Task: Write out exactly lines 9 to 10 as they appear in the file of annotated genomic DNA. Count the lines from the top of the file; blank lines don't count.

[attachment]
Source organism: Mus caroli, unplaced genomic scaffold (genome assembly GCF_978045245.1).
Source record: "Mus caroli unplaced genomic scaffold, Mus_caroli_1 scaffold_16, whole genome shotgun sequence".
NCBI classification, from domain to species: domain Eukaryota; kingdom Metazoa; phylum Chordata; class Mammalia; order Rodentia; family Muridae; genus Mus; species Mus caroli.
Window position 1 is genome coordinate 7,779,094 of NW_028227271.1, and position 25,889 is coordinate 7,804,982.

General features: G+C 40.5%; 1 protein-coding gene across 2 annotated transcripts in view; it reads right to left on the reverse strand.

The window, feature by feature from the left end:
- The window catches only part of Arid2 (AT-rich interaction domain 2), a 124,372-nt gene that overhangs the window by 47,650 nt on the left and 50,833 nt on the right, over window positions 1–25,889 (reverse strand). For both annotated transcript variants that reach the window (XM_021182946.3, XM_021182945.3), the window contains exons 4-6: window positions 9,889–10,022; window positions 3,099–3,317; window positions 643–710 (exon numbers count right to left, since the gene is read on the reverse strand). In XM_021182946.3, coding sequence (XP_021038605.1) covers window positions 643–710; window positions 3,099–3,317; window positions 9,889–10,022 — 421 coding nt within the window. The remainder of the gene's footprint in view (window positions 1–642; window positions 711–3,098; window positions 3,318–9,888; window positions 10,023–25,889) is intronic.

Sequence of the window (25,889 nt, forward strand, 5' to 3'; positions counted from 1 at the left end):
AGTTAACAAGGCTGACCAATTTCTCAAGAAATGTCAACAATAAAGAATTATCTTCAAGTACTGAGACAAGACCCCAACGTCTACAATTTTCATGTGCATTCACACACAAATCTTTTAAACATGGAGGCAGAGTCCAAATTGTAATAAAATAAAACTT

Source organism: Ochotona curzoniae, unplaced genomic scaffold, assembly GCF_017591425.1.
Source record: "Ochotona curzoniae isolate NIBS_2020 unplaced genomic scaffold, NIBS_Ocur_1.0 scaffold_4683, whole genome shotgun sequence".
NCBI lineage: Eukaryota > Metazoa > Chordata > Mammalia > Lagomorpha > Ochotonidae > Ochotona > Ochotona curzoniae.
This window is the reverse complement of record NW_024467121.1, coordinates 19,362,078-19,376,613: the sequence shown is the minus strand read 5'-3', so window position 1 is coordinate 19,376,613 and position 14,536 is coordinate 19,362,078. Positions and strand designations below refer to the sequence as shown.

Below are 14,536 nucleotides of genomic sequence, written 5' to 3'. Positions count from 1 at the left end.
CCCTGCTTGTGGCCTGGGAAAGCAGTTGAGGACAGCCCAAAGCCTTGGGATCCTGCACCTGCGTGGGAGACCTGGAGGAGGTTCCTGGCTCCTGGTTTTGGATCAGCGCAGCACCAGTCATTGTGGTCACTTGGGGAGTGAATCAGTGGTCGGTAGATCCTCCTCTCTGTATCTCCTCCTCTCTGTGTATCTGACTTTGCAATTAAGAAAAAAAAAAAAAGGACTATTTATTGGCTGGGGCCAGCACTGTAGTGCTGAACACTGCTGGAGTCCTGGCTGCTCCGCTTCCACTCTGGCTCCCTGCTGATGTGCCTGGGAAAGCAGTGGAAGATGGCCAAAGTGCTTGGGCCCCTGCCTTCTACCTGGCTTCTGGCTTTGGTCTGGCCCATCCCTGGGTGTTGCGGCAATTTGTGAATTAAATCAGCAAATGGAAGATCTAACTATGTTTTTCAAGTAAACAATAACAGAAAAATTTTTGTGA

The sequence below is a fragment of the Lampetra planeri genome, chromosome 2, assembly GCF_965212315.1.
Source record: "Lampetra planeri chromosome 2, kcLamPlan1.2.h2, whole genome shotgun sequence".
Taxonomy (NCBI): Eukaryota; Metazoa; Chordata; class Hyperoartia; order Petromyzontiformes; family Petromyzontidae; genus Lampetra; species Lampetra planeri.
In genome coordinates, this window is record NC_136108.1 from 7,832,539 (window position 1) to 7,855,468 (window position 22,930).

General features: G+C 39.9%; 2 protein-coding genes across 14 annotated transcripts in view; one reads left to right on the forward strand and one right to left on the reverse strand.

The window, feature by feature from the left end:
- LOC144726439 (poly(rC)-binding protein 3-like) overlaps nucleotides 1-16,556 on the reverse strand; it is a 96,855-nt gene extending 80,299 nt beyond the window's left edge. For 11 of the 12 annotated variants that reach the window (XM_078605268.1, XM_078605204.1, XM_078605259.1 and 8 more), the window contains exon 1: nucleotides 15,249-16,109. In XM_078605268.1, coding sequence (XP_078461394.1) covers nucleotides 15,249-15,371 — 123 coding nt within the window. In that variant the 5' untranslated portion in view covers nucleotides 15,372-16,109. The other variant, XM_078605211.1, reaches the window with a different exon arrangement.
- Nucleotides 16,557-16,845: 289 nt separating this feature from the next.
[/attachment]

AGTTAACAAGGCTGACCAATTTCTCAAGAAATGTCAACAATAAAGAATTATCTTCAAGTACTGAGACAAGACCCCAACGTCTACAATTTTCATGTGCATTCACACACAAATCTTTTAAACATGGAGGCAGAGTCCAAATTGTAATAAAATAAAACTT

Source organism: Ochotona curzoniae, unplaced genomic scaffold, assembly GCF_017591425.1.